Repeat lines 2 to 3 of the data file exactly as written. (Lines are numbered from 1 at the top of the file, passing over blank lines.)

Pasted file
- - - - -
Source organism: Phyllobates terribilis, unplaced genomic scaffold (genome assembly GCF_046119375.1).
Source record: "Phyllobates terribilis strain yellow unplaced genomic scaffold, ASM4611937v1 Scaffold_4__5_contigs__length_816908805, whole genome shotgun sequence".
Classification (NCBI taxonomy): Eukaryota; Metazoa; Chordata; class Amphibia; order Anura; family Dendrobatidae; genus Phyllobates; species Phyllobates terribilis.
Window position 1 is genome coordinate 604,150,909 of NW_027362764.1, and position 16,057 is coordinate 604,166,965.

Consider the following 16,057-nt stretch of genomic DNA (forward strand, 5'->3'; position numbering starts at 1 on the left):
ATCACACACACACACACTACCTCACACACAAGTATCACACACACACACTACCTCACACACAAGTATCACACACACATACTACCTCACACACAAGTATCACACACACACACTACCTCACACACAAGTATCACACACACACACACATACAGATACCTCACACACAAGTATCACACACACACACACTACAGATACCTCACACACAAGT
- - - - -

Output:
Source record: "Phyllobates terribilis strain yellow unplaced genomic scaffold, ASM4611937v1 Scaffold_4__5_contigs__length_816908805, whole genome shotgun sequence".
Classification (NCBI taxonomy): Eukaryota; Metazoa; Chordata; class Amphibia; order Anura; family Dendrobatidae; genus Phyllobates; species Phyllobates terribilis.